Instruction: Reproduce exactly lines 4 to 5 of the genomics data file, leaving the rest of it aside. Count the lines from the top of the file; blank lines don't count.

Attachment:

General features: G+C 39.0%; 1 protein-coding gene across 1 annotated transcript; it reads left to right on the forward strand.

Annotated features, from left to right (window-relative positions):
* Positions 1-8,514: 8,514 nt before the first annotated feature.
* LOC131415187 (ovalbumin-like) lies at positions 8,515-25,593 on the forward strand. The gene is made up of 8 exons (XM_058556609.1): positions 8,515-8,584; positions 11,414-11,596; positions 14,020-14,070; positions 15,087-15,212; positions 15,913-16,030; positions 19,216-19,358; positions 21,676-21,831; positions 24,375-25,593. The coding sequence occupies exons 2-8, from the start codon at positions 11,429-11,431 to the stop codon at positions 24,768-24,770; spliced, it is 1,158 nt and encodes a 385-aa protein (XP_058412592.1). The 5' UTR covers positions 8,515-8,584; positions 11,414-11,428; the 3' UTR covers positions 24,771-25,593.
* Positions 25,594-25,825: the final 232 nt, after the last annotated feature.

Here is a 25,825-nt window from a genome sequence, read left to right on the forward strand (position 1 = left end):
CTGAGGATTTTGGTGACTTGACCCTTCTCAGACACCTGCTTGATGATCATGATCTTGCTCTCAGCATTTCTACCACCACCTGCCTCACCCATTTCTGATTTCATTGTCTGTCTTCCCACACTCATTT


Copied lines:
* LOC131415187 (ovalbumin-like) lies at positions 8,515-25,593 on the forward strand. The gene is made up of 8 exons (XM_058556609.1): positions 8,515-8,584; positions 11,414-11,596; positions 14,020-14,070; positions 15,087-15,212; positions 15,913-16,030; positions 19,216-19,358; positions 21,676-21,831; positions 24,375-25,593. The coding sequence occupies exons 2-8, from the start codon at positions 11,429-11,431 to the stop codon at positions 24,768-24,770; spliced, it is 1,158 nt and encodes a 385-aa protein (XP_058412592.1). The 5' UTR covers positions 8,515-8,584; positions 11,414-11,428; the 3' UTR covers positions 24,771-25,593.
* Positions 25,594-25,825: the final 232 nt, after the last annotated feature.